The gonads, consisting of the testes and ovaries, con-tain precursor cells known as germ cells. These can develop into mature sperm or ova. When mature, germcells are called gametes. The process in which they form is known as gametogenesis. Two similar processes occur in males and females: sperm develop during spermatogenesis and ova develop during oogenesis.


In the testicular tubules, precursor cells are called spermatogonia. They each contain 46 chromo-somes, and divide via mitosis forming primary ­spermatocytes . Like precursor cells, spermatocytes also contain 46 chromosomes. Primary spermato-cytes then divide by meiosis. In the first division, each primary spermatocyte forms two secondary sper-matocytes, with each containing 23 chromosomes. The secondary spermatocytes complete the second meiotic division forming two spermatids . These also contain 23 chromosomes and eventually mature to become sperm. Spermatogenesis takes about 2 months. Sperm are continually produced after the male reaches sexual maturity.


Precursor cells of the ova are known as oogonia. They each contain 46 chromosomes, but divide repeatedly in the fetal ovaries prior to birth. This forms primary oocytes, also containing 46 chromosomes. A singlelayer of granulosa cells then surround the oocytes. Also called follicular cells, the granulosa cells form the primary follicles. Inside these follicles, the primary oocytes begin, but do not complete prophase of the first meiotic division during fetal life. Large numbers of primary follicles are formed, with many degener-ating during infancy and childhood. As many as 20% of oocytes have chromosome complement or aneu-ploidydefects. Even so, about 500,000 primary folliclespersist into adolescence. The loss of primary follicles continues throughout a female’s reproductive years. In every reproductive cycle, several oocytes start to mature. Usually, only one oocyte is ovulated, while the others degenerate. In menopause, only several thousand oocytes are left. Their numbers decline until there are no more oocytes left in the postmenopausal female’s ovaries.

The ovaries and their primary follicles are inactive until puberty. The cyclic ovulation starts, influenced by the pituitary gonadotrophic hormones, which include follicle-stimulating hormone (FSH) and luteinizing hormone (LH). In every menstrual cycle, a number of primary follicles start to grow. Usually, only one follicle reaches full maturity and is ovulated. When the oocyte is discharged, the first meiotic division is completed. Two daughter cells develop of ­different sizes. One daughter cell receives half of the chromo-somes, which is one member of each homologous pair. It also receives nearly all of the cytoplasm. This daughter cell is called secondary oocyte and contains 23 chromosomes. The other daughter cell receives theremaining 23 chromosomes, but nearly no cytoplasm. It is called the first polar body and is eventually dis-carded. The new secondary oocyte quickly begins its second meiotic division. This leads to the formation of a mature ovum and a second polar body. Each of these contains 23 chromosomes. The meiotic division is not completed unless the ovum is fertilized.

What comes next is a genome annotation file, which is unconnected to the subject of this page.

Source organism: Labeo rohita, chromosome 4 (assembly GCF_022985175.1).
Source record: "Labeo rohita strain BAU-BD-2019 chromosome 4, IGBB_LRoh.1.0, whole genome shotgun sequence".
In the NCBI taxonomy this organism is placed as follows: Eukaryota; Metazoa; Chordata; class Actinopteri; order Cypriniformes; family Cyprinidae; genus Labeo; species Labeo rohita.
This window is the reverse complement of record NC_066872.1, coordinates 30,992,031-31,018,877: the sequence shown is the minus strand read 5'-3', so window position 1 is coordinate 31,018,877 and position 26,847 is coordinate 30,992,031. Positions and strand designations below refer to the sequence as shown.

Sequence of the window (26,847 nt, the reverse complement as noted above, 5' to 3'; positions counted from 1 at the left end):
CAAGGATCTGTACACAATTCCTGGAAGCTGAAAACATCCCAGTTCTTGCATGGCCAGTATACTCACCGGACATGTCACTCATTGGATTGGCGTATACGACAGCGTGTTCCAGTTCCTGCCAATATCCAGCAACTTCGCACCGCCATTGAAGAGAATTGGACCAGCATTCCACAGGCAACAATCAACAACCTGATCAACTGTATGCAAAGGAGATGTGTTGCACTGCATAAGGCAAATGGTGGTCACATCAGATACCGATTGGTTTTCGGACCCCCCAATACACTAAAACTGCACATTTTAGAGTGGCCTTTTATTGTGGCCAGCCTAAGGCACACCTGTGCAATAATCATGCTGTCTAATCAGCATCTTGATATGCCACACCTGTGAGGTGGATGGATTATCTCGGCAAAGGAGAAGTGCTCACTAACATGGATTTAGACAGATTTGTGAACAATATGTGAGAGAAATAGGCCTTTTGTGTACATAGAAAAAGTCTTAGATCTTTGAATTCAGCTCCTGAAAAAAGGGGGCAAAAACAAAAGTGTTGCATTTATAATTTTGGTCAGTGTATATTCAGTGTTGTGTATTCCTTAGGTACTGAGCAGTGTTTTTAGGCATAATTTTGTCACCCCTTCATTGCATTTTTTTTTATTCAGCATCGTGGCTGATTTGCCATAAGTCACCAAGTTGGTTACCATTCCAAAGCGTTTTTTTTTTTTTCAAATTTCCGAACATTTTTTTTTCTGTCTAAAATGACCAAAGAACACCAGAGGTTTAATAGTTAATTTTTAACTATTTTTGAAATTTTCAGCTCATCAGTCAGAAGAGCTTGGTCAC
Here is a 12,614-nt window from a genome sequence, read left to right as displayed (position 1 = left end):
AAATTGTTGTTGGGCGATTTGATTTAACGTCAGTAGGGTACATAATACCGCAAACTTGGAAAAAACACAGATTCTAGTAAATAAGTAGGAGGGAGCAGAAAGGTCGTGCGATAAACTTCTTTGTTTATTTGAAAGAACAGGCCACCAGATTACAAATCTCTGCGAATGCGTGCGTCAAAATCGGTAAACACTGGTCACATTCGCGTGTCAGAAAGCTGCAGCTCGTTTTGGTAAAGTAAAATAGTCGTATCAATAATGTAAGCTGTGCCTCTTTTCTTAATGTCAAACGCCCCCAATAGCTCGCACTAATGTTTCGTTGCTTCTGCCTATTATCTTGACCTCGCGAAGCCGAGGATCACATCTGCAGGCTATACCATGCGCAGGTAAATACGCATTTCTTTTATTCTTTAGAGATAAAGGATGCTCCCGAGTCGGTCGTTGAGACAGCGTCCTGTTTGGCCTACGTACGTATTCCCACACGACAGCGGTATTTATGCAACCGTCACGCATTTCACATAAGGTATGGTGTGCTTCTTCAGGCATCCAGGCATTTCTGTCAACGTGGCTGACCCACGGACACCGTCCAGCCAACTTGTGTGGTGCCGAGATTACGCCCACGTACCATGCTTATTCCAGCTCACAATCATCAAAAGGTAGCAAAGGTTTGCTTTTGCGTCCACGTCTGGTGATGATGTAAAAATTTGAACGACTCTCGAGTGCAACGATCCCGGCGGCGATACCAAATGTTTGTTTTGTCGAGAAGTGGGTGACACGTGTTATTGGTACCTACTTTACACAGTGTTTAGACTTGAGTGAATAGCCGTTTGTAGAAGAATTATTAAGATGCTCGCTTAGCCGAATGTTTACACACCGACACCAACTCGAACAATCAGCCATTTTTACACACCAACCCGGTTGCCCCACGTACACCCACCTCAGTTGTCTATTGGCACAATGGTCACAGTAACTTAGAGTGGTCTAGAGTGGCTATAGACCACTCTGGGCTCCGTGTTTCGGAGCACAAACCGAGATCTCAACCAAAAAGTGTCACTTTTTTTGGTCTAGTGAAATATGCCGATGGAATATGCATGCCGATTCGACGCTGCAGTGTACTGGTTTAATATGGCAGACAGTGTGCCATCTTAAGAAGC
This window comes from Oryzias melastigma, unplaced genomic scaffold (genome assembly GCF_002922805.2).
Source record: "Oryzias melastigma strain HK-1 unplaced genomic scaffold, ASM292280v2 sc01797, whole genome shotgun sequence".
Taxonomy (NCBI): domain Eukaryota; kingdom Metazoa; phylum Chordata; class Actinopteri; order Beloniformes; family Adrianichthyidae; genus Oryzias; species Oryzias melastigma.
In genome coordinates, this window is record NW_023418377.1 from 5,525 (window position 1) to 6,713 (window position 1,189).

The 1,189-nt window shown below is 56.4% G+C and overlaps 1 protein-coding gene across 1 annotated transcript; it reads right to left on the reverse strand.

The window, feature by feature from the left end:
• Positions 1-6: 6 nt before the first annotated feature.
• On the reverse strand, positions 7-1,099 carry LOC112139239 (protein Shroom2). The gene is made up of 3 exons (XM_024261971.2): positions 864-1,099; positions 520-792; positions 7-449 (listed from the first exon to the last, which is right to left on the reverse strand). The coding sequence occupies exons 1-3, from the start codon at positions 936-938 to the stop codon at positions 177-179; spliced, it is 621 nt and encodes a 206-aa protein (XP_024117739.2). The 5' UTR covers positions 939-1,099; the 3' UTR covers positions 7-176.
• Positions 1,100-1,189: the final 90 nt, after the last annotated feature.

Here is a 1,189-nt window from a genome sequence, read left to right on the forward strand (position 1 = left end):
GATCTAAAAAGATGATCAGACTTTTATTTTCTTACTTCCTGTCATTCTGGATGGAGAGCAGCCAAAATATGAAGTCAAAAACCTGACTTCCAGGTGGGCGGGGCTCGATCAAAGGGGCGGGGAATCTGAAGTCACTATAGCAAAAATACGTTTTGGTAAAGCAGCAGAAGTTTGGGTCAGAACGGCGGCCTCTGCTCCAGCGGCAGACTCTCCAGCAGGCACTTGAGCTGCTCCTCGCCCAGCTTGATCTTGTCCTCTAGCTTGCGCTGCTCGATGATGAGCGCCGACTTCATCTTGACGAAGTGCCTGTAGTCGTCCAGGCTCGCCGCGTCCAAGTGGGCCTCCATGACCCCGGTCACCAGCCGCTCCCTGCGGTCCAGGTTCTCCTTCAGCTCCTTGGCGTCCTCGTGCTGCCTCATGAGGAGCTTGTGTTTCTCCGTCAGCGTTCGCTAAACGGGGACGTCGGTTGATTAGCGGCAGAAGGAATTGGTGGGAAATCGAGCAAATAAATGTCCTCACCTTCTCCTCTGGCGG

In meiosis, cell division reduces the amount of chro-mosomes by half. There is a mixing of genetic mate-rial between homologous chromosomes. This is a type of recombination process, which is referred to as ­crossing over. There are two separate meiotic divisions:

First meiotic division: Like mitosis, every chro-mosome is duplicated prior to cell division. Two chromatids are formed. In prophase, each pair of homologous chromosomes lie next to each other over their entire length called a synapse. Some interchange of segments occurs called a crossover, a characteristic feature of meiosis. In females, the two X chromosomes synapse exactly like autosomes. In males, the X and Y chromosomes synapse end to end, with no segments being exchanged. Crossing over is faster in females than in males. In metaphase, paired chromosomes are arranged in a plane in the middle of the cell. In anaphase, the chromosomes separate and move to opposite poles in the cell. The chromosomes each consist of two chromatids that do not yet sepa-rate. In telophase, two new daughter cells form, each containing only one member of each pair of homologous chromosomes. Therefore, the chro-mosomes in each daughter cell are reduced by one-half. These chromosomes are different from those of the parent cell, due to the interchange of genetic material during synapse.

Second meiotic division: Similar to a mitotic divi-sion, the two chromatids making up each chro-mosome separate. Two new daughter cells are formed. Each of them contains half of the normal number of chromosomes.

1. Explain the steps in cell division.

2. Why must division of DNA during mitosis be precise?

3. Describe gametogenesis.

4. Compare mitosis and meiosis.